Views expressed in opinion columns are the author's own.
College Park is practically always under construction, always enacting plans to expand and urbanize the city. While it brings ever-growing opportunity and myriad pizza places, construction almost always puts people in opposition to their environment. And it just so happens that College Park is uniquely unsuited for building in the long term.
A number of things about College Park make it not ideal for land development, beyond the inconvenience more than 30,000 students face walking around construction daily.
The University of Maryland itself is built on four closed landfills, three of them near Paint Branch Creek. Though this university has taken care to monitor groundwater for contamination and restrict its use, long-term construction can easily harm the delicate environmental equilibrium that keeps toxic substances, such as arsenic and methane gas, from leaking into the stream and adjacent bodies of water.
The problem arises because all four of these landfills are unlined, meaning there is no barrier between garbage rot and the ground, allowing contaminants to filter into groundwater. They're also all more than 40 years old. If the upper barrier on the landfill breaks down at all — such as through pavement cracking or dirt filling washing away — water will meet trash to generate polluted water and potentially explosive gases. These sites pose a perpetual risk to human health, and there are similar sites in the surrounding area.
Trash isn't a solid foundation for a city to grow on, and the threat it poses will never go away. The groundwater has to be constantly monitored and the landfill cover must be maintained for centuries; these are resources that could be better spent if we didn't choose to battle our environment.
The underground biohazards don't stop there, either. Deteriorating sewage systems are a nationwide problem; last month, a massive "fatberg" of fat, wet wipes and other globs of gunk was found in a Baltimore sewer main. The pipe it was caught in was about 100 years old. The D.C. area has pipes that are closer to 200 years, and they often can't manage their loads.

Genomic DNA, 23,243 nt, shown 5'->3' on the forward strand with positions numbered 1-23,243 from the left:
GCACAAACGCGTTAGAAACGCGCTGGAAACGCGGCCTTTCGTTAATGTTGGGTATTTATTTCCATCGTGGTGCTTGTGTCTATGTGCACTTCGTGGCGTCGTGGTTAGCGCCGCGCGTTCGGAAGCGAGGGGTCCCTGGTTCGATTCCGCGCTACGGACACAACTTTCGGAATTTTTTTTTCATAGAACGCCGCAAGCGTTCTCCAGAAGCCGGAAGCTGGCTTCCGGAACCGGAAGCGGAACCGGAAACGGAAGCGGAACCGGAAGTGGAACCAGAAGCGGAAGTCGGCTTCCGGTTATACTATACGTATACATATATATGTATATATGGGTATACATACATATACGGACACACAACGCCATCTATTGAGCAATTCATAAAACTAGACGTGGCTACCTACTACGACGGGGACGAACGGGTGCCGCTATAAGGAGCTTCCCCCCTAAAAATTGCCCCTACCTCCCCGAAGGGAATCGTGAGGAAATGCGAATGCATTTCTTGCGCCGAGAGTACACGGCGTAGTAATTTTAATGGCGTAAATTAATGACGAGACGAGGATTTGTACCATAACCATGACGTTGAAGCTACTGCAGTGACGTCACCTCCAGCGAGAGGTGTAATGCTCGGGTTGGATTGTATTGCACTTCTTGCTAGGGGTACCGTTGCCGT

When the sewers can't transport water away, floods transport ground litter directly into bodies of water. Because our campus' drainage system is undersized, Paint Branch Creek takes the brunt of the trash lying around the university. As we try to bring more people to this densely populated area, we need the infrastructure to sustain them.
However, we already overload and pollute the rivers and lakes in our area every time it rains. Adding loosened debris from construction certainly won't help, and neither will adding more people dependent on these ailing pipes. Current plans to replace them are slow, aiming to deliver 1 percent of new piping a year, and complications from building plans and new construction won't get us to sustainability any sooner.
Even completed construction shows the folly of building in College Park, which is cut throughout by the Paint Branch tributary. The Varsity garage brings needed parking space to the area, but it's situated on the river's cut bank — that is, it's on the edge of the river that's eroding away and expanding outward. Though rock barriers have been set up to stem its force, you can't defeat its flow. Eventually, the waters will overcome the rocks and carve out to flood the garage.
Though we try to enact sustainability measures and construct with low environmental impact, College Park is a pollution time bomb. It's not reasonable to expend so many resources in an area that must take so many precautions to be habitable. We must embraces our city's character — it's gross and dangerous — and tread more carefully than we have been.
Sona Chaudhary, opinion editor, is a sophomore English and geology major. She can be reached at email@example.com.